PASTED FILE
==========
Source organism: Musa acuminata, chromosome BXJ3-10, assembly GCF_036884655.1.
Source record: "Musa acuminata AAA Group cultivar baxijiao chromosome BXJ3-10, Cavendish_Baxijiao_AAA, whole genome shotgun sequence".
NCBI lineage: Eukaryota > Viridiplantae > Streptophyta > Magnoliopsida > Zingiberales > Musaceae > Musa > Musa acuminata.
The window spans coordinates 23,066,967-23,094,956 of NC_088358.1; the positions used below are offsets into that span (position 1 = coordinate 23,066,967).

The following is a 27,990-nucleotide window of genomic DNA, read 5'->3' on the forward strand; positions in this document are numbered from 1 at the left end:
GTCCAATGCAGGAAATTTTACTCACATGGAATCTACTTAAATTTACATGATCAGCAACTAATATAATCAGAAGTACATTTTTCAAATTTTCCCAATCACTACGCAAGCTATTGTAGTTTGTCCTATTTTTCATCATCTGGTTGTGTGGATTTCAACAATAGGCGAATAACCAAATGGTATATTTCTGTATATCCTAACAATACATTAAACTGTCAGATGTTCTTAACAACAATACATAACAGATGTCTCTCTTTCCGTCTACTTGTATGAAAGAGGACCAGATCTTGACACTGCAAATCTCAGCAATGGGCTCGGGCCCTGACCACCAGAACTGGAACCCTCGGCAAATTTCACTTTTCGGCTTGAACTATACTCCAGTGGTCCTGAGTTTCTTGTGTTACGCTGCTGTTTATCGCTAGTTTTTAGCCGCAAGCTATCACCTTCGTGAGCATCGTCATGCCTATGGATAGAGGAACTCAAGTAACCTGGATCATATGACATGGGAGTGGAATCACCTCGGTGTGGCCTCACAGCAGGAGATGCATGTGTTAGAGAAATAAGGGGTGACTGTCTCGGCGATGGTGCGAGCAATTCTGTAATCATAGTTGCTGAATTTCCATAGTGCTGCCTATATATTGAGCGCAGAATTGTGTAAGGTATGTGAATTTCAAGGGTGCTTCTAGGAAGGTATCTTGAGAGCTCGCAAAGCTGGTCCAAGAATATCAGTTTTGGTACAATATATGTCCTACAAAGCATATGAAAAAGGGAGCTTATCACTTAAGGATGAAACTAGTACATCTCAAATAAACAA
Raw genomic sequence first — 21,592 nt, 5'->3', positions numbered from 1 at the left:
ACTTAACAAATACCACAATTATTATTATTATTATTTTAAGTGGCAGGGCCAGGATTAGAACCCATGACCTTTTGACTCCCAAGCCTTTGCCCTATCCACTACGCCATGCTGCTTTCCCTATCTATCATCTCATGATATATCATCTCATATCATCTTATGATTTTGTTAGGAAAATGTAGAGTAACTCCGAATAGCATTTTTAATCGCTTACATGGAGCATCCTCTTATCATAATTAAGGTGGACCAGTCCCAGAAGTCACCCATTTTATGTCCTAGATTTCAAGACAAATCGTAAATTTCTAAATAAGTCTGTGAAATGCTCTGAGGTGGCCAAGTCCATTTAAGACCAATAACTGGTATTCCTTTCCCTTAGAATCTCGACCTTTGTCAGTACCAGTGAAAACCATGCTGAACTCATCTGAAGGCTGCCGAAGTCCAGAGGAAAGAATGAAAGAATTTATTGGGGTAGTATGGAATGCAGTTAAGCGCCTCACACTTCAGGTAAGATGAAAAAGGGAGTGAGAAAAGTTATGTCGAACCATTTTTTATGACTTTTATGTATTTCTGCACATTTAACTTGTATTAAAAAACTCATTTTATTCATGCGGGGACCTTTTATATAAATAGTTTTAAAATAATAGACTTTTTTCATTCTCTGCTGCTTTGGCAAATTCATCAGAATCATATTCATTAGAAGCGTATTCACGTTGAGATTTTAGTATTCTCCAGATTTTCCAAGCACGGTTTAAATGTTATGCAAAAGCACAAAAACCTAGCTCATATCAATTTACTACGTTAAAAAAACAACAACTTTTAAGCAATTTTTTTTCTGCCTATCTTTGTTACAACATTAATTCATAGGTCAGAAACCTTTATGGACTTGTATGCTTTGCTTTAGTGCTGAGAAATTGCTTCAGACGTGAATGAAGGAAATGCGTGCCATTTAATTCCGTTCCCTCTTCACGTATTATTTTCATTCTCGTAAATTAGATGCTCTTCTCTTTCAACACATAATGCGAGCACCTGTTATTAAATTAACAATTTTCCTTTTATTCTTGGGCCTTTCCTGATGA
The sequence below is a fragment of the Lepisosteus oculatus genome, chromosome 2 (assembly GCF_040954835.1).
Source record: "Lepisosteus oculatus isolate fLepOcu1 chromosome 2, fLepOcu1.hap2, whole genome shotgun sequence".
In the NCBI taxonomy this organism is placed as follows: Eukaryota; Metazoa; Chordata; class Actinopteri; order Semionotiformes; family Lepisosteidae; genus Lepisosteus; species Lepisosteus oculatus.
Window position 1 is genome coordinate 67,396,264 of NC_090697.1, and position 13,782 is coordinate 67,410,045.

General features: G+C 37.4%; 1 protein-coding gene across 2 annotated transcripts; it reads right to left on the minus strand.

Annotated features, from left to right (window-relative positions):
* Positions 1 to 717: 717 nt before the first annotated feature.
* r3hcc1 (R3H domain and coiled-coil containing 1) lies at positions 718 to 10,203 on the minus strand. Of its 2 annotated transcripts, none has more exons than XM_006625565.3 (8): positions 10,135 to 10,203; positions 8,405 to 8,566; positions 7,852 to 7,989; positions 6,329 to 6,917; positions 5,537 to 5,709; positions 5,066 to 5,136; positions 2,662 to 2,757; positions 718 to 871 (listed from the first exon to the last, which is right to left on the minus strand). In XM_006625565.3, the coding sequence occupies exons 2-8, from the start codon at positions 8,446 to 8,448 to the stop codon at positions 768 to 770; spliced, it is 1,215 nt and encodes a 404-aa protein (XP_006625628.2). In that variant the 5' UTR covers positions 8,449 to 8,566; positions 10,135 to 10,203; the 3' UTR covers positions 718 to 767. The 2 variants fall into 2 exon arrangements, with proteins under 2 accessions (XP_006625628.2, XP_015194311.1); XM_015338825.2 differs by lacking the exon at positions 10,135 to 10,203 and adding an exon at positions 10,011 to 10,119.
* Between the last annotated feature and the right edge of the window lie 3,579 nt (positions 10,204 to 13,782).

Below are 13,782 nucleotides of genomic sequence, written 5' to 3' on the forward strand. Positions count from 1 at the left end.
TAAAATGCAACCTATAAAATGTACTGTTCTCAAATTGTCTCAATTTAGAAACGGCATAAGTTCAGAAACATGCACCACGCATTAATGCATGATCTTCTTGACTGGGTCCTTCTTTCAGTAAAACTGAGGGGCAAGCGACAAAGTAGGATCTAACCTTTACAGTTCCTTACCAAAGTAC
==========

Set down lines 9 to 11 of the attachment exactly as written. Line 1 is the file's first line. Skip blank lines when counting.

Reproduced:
The sequence below is a fragment of the Lepisosteus oculatus genome, chromosome 2 (assembly GCF_040954835.1).
Source record: "Lepisosteus oculatus isolate fLepOcu1 chromosome 2, fLepOcu1.hap2, whole genome shotgun sequence".
In the NCBI taxonomy this organism is placed as follows: Eukaryota; Metazoa; Chordata; class Actinopteri; order Semionotiformes; family Lepisosteidae; genus Lepisosteus; species Lepisosteus oculatus.